Emil is our Head of Creative for website solutions at Community Brands. He used to be a musician before he became a full-time designer.
We asked Emil a few questions about his design process and style, as well as his favourite projects over the years. Get to know Emil and connect with him!
What’s your approach to designing a website?
Identifying the need is my motto. There isn’t anything that me or my team cannot design, whether that be print, web or digital, but the key in great design is delivering the result your client requested. Clean composition and carefully selected typography would be my specialities, as I firmly believe the correct font can also be a key factor in how your school website is perceived.
Can you share any top tips or hacks for a successful school website?
One of the best tips I would give about a school website is that it has to be simple. We have to remember that we are aiming the website at potential new parents, but also current parents, so the content must be equally engaging and informative with a creative yet simple design. This allows the user to see exactly what they need when they need it.
What’s the biggest no-no for a school website?
The biggest no-no for a school website would be dated illustrations in the background and old news posts on a homepage. All these kinds of elements can date a website drastically. Having old news blogs gives the impression that you do not maintain or update your website, and leads prospective parents to believe that you do not use social media. Most parents have some form of social media and some will most likely check your social media account rather than check the school website, so having a social feed on your school website can effectively give you both a social presence and the latest news feature.
Illustration is an amazing art form and can look really professional when done correctly, but like many things eventually the art will age, and so will the style that it was created in. It’s important to remember that as the kids grow older, so does the design of the website. Having illustrations in the background of your website can sometimes date it quicker than it needs to. We would always suggest having nice clean photography as this is a true representation of what the school is and how enjoyable the school feels to the pupils.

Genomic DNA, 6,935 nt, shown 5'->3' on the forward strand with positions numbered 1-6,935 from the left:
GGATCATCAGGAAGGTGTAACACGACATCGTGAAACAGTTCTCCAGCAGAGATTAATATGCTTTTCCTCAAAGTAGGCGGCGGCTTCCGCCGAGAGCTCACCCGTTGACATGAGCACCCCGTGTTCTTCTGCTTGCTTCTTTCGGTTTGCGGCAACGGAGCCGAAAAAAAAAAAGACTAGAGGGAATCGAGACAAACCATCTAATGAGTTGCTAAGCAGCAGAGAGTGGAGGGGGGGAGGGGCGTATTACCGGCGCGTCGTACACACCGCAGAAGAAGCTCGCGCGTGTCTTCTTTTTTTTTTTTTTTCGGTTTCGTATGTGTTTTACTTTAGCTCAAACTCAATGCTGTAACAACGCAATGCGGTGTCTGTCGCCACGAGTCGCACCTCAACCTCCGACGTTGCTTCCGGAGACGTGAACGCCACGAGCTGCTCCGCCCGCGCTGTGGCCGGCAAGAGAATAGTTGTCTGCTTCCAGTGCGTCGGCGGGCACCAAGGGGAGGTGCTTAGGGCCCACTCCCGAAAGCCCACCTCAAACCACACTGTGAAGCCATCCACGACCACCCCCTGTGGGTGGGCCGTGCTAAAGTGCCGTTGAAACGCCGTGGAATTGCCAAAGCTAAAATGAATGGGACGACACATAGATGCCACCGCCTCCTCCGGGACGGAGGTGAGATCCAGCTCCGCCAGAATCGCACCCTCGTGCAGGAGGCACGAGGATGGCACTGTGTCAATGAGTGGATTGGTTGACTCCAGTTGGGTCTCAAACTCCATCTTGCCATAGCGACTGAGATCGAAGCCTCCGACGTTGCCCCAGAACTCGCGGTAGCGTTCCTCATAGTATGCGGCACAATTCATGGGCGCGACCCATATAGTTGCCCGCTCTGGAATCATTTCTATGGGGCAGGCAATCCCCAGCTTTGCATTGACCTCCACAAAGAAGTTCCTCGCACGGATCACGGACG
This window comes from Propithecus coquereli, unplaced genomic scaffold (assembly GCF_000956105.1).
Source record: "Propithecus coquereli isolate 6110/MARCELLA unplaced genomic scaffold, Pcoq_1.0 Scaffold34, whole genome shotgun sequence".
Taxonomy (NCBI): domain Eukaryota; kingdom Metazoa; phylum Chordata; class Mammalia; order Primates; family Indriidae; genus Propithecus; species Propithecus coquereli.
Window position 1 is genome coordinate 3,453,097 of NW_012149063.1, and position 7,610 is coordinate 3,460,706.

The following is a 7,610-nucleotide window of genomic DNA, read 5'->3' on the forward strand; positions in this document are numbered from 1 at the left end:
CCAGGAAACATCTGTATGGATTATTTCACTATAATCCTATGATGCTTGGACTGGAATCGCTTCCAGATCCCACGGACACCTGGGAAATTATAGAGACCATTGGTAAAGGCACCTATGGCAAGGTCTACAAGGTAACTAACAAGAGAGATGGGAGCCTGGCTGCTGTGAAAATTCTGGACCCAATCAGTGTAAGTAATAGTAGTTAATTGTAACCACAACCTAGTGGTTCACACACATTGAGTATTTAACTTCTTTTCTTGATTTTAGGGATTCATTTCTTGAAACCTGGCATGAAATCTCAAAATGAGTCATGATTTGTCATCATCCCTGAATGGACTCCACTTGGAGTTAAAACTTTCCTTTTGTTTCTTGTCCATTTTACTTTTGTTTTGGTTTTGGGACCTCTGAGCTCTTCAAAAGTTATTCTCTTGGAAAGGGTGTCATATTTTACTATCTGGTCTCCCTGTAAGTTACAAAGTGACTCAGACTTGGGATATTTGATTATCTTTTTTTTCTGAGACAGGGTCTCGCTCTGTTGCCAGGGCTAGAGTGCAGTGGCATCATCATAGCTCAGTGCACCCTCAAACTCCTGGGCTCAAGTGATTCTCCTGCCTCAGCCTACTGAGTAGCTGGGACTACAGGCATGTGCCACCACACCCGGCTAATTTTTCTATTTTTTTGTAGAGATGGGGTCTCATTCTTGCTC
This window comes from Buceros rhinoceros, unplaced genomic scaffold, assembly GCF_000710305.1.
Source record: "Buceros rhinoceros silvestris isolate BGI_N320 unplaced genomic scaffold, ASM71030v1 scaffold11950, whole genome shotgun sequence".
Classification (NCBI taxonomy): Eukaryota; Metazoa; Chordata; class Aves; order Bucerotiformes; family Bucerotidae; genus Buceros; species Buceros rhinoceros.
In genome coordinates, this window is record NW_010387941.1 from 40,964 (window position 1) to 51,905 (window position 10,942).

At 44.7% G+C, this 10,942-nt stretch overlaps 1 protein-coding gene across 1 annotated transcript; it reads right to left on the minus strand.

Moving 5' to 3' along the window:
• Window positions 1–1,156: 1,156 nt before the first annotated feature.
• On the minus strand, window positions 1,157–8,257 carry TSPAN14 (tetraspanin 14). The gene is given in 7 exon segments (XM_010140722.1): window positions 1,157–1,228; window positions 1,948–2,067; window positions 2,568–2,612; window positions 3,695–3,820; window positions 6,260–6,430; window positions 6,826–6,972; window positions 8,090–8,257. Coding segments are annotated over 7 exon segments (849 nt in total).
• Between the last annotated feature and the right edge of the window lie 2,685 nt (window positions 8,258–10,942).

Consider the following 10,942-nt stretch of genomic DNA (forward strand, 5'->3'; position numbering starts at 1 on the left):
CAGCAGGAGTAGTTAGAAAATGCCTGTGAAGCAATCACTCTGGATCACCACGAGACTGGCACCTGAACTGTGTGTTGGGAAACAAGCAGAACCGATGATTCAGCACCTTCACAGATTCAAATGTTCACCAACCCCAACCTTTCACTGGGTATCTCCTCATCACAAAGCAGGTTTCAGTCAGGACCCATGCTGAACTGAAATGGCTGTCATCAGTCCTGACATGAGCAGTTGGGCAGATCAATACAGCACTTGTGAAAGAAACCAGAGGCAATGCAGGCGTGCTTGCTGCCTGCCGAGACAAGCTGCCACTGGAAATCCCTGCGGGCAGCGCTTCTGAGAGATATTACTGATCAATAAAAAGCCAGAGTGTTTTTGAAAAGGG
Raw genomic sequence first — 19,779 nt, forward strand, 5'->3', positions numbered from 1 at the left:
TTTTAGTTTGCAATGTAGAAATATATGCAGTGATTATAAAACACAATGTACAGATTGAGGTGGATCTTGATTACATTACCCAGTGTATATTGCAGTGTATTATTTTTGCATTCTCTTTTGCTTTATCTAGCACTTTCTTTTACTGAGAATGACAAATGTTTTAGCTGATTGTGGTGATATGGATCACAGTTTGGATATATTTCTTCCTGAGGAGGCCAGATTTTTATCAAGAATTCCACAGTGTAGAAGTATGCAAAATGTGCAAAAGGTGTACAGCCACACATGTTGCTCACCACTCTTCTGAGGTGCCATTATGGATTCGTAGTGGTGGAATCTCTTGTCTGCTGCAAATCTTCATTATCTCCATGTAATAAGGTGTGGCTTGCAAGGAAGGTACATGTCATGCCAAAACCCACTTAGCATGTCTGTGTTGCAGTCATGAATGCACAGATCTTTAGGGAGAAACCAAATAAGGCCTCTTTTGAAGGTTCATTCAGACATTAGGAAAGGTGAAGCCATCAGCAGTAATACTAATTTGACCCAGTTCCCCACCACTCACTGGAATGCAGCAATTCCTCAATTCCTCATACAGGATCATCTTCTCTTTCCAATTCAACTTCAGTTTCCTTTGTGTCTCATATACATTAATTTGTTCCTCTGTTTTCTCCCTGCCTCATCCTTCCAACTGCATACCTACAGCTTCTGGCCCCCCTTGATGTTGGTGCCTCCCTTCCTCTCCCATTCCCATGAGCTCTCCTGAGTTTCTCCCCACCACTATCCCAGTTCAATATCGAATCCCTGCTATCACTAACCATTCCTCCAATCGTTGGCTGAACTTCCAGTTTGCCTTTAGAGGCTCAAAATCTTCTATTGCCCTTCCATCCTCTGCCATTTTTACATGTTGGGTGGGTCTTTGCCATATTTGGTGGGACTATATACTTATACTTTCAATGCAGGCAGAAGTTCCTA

What’s your favourite school website you’ve worked on?
One of my favourite projects would probably be Auckland College, which is an independent school in Liverpool.
Auckland College has a very unique wraparound care system for the school, and when you go there, it very much feels like one big family rather than lots of kids coming from different families. When we created the concepts for the school, a key factor was to show animated expressions from the children on how they feel about going to Auckland College.
The team went to the school and spent the day doing some amazing photography and manipulating these images to be used in a very creative way across the website.
I enjoyed this most of all because the best projects are the ones where the concept is agreed at the brief stage. Everyone understood what the brief was and exactly what we intended to do. It’s a great feeling for any kind of project you deliver in design. I often visit the website with a smile on my face because I remember the fun we had capturing some of the amazing photos for the website.
What your favourite feature from the Community Brands world?
My favourite feature from Community Brands is the idea of connectivity. Products such as Community Brands websites or the Parentapps Connect app are all parts of a much bigger picture. We can create stories for each and every school by providing all of their parental engagement in one place. You may start your journey with Parentapps Connect, but you could later choose to build on that with SchoolMoney and Assembly, for example.
We offer all of the best and latest technology currently in the education sector, so there is no reason for any one institute to go anywhere else. It’s in our business name — “community” — which is what we help create and develop in schools.